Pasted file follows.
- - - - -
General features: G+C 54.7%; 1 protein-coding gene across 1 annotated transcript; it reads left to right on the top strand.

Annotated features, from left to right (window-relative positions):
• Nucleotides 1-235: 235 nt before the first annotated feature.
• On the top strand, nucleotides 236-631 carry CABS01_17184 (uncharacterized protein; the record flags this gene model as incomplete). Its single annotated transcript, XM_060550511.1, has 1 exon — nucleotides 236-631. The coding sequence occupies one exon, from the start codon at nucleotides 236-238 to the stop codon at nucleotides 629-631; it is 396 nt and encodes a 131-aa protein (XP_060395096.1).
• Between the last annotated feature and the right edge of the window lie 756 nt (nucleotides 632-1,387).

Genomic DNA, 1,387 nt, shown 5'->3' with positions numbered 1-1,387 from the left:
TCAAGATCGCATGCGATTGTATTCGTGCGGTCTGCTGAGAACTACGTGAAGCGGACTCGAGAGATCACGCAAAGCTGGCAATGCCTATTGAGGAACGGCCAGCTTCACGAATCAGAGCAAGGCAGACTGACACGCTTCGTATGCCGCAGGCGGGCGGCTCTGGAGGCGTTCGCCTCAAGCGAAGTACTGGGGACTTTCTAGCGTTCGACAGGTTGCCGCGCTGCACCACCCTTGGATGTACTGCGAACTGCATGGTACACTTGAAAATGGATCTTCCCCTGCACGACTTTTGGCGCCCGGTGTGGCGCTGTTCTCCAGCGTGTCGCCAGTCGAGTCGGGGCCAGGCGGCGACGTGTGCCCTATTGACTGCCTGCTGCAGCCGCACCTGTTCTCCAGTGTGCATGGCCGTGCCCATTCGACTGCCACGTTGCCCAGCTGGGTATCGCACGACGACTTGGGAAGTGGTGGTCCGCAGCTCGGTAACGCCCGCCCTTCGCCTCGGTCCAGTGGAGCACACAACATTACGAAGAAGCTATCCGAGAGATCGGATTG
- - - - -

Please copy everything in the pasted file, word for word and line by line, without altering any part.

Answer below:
General features: G+C 54.7%; 1 protein-coding gene across 1 annotated transcript; it reads left to right on the top strand.

Annotated features, from left to right (window-relative positions):
• Nucleotides 1-235: 235 nt before the first annotated feature.
• On the top strand, nucleotides 236-631 carry CABS01_17184 (uncharacterized protein; the record flags this gene model as incomplete). Its single annotated transcript, XM_060550511.1, has 1 exon — nucleotides 236-631. The coding sequence occupies one exon, from the start codon at nucleotides 236-238 to the stop codon at nucleotides 629-631; it is 396 nt and encodes a 131-aa protein (XP_060395096.1).
• Between the last annotated feature and the right edge of the window lie 756 nt (nucleotides 632-1,387).

Genomic DNA, 1,387 nt, shown 5'->3' with positions numbered 1-1,387 from the left:
TCAAGATCGCATGCGATTGTATTCGTGCGGTCTGCTGAGAACTACGTGAAGCGGACTCGAGAGATCACGCAAAGCTGGCAATGCCTATTGAGGAACGGCCAGCTTCACGAATCAGAGCAAGGCAGACTGACACGCTTCGTATGCCGCAGGCGGGCGGCTCTGGAGGCGTTCGCCTCAAGCGAAGTACTGGGGACTTTCTAGCGTTCGACAGGTTGCCGCGCTGCACCACCCTTGGATGTACTGCGAACTGCATGGTACACTTGAAAATGGATCTTCCCCTGCACGACTTTTGGCGCCCGGTGTGGCGCTGTTCTCCAGCGTGTCGCCAGTCGAGTCGGGGCCAGGCGGCGACGTGTGCCCTATTGACTGCCTGCTGCAGCCGCACCTGTTCTCCAGTGTGCATGGCCGTGCCCATTCGACTGCCACGTTGCCCAGCTGGGTATCGCACGACGACTTGGGAAGTGGTGGTCCGCAGCTCGGTAACGCCCGCCCTTCGCCTCGGTCCAGTGGAGCACACAACATTACGAAGAAGCTATCCGAGAGATCGGATTG